Greatest TV show ever made? All the reasons why it’s ‘Hannibal’
Hannibal is a TV series that looked at as having died before its time. Everywhere reviews of the series praised it for its writing, acting, and development. Then it was unceremoniously cancelled after its third season due to low ratings.
The question is then: why would such an acclaimed show have such dismal ratings? There are many reasons from the outside it didn’t appeal to some, such as the graphic violence & nudity, the wordy, cerebral dialogue, and the main actor being lesser known to US audiences. But those who moved past these hangups and saw the series marveled at it.
Now that Hannibal is making its way to Netflix on June 5, maybe now is the time for more people to understand the brilliant show for what it is. And who knows? Netflix might just decide to bring it back to life. For now, here are just a few reasons why Hannibal was one the greatest shows on television.
Outdoing the source material
Making an adaptation is a difficult endeavor, especially if you intend to follow in the footsteps of a classic like The Silence of the Lambs. The original film brought its audience that perfect mix of “horrified fascination” and Anthony Hopkins chilled us to the bone as Hannibal Lecter with his inhuman, piercing gaze.
Mads Mikkelsen, the Danish actor who brought Hannibal to life on the small screen, is perhaps the reason Hannibal evolved into what it is. His portrayal of the cannibal psychologist brought the very thing Hopkins was lacking: humanity. In the new version Hannibal has emotions, he is cultured, he is empathetic, he is charming.
He expresses fear, disgust, and rage like anyone else. He is like anyone else. He is like us. And we are just like him. That is the fact that makes our blood run cold.
For Hannibal, the aesthetics are one of the elements that sets it apart from other shows and they are: terrible. They are terrible & beautiful, terrible & haunting, terrible & disturbing. Never before Hannibal have we noted the beauty of blood, it’s shine & luster, and the way it pools and drips to create artful patterns.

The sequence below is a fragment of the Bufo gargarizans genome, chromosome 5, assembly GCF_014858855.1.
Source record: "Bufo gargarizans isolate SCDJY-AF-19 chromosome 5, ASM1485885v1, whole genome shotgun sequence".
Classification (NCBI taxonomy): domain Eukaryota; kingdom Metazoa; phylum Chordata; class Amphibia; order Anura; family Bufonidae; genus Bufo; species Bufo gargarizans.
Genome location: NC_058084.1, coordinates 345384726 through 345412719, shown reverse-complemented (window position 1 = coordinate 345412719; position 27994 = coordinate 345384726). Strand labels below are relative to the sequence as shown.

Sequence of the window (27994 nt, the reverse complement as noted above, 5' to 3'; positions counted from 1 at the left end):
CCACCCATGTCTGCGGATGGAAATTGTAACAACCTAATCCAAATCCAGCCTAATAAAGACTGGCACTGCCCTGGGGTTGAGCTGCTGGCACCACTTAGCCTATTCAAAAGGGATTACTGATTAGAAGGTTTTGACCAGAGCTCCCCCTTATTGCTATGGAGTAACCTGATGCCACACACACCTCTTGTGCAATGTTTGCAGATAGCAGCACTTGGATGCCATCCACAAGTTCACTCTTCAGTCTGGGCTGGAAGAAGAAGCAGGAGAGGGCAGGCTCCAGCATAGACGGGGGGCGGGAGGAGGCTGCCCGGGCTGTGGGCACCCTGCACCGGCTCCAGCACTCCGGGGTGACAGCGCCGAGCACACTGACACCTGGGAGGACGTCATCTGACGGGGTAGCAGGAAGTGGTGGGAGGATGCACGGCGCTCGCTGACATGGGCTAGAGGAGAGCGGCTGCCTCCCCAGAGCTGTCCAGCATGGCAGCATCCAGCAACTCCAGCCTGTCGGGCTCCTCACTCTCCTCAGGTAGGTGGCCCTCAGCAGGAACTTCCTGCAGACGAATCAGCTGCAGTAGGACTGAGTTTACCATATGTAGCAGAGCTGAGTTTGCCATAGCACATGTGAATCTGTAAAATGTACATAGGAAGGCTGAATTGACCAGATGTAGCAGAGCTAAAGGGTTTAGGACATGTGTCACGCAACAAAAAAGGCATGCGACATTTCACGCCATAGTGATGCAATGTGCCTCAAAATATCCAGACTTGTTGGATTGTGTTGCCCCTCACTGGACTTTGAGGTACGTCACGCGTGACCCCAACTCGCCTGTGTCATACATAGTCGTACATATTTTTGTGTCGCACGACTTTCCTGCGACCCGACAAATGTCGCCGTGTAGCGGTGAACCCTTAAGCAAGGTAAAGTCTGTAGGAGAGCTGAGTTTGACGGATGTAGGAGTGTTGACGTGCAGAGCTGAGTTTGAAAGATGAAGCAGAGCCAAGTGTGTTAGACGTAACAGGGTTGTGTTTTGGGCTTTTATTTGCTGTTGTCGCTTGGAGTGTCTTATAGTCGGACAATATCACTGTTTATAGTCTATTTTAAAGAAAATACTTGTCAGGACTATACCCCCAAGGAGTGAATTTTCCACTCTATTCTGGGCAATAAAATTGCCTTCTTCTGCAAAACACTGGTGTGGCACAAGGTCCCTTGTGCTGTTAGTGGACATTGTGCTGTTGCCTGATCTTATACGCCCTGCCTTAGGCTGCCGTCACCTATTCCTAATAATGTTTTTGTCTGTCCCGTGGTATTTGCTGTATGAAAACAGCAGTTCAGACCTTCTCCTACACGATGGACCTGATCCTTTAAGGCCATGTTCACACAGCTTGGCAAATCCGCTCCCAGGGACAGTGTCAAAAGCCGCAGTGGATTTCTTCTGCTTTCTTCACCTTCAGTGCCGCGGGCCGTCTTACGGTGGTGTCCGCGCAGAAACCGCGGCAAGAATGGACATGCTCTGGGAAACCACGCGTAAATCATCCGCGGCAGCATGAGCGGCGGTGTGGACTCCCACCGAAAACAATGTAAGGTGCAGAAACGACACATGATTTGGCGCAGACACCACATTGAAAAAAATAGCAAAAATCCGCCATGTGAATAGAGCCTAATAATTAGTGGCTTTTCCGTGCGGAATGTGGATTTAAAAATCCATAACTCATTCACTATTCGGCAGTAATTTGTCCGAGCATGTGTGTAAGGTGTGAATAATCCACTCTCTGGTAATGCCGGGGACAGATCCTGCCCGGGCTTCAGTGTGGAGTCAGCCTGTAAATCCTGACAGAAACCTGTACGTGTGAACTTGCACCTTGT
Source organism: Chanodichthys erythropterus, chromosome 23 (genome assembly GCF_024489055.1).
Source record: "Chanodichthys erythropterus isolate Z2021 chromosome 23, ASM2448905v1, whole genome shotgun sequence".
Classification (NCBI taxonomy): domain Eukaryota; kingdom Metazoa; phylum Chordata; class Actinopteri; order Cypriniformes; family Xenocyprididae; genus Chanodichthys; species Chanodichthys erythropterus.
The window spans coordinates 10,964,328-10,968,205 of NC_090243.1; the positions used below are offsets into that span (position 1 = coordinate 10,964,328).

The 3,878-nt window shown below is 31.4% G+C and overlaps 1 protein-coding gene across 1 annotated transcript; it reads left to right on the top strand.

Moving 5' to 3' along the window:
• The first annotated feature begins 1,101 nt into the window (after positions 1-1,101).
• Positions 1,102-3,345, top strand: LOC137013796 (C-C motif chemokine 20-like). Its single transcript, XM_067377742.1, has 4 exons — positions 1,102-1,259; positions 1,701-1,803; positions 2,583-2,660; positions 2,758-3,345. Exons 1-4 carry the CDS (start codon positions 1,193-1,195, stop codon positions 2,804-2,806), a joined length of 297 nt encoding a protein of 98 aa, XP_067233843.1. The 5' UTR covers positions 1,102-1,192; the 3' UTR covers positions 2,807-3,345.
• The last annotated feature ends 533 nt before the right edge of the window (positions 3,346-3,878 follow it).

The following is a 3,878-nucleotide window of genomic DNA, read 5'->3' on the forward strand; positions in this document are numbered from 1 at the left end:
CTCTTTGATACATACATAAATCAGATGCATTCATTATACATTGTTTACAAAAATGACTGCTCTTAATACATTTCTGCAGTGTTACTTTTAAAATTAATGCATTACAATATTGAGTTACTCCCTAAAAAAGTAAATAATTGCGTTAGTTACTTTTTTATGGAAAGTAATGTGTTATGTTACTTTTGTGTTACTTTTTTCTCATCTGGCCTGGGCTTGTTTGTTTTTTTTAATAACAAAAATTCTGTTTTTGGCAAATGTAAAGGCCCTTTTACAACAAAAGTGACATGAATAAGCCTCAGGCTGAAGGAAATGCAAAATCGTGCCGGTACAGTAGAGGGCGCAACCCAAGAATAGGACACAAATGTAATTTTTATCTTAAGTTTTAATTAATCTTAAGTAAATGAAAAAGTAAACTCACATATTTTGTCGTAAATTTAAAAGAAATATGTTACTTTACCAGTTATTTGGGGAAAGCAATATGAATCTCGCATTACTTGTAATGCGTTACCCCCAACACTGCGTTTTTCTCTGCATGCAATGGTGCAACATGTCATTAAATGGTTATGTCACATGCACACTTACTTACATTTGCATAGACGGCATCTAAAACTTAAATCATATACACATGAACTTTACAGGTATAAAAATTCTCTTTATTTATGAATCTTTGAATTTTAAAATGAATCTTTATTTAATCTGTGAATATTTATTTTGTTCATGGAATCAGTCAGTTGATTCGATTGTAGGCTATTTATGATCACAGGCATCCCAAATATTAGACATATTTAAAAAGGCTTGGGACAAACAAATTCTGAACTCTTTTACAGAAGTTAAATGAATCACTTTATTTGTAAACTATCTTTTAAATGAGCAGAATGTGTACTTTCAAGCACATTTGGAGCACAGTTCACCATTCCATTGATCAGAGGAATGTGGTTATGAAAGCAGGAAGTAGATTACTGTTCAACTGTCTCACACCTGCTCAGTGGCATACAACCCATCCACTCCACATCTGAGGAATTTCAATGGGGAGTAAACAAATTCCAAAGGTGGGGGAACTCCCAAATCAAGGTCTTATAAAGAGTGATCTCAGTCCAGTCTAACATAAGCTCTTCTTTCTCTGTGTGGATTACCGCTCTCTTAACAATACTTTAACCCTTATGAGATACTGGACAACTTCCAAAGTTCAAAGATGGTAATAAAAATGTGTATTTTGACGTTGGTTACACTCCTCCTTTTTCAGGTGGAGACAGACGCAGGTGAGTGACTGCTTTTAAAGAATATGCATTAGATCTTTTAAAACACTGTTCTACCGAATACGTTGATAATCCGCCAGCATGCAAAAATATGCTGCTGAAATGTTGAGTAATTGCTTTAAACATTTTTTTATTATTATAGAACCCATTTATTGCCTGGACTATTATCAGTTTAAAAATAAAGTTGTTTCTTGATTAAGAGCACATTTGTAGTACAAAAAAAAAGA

The murders themselves are beautiful. They are also deeply upsetting & grotesque but we can’t deny that they are works of art. There’s the tree where a body is hung, it’s organs removed and replaced by flowers, a body with a cello neck plunged in it’s throat, the vocal cords stretched across it like strings, and a mural shaped like an eye, fashioned from the prostrate forms of many corpses.
These images are indeed terrible but we look at them in awe and we wonder what masterful monster crafted them. The aesthetics speak to the artful style of the show’s creator Bryan Fuller and he uses their power to layer on another element to connect us to Hannibal in the way we admire his art.
Building a relationship
Where Hannibal also succeeded was in its approach to the relationship formed between Hannibal and Will. They are colleagues at first but soon they grow closer as confidants. What is even more, Hannibal is fascinated by Will’s ability to empathize with the killers he’s investigating.
Will’s empathy makes him unique to Hannibal, he is someone who could potentially understand the cannibal. Hannibal makes it his mission to slowly mold Will in his own image and make him into a killer also. He does it so he can make a friend, a human desire caught up in the inhumanity of his actions.
In its own dark way Hannibal acted as a love letter of sorts, the troubled psychologist wooing a potential kindred spirit in his own macabre manner. The show was undeniably weird but that was where it shined. In the end it has been said that the obscurity the show suffered might have been what made it great.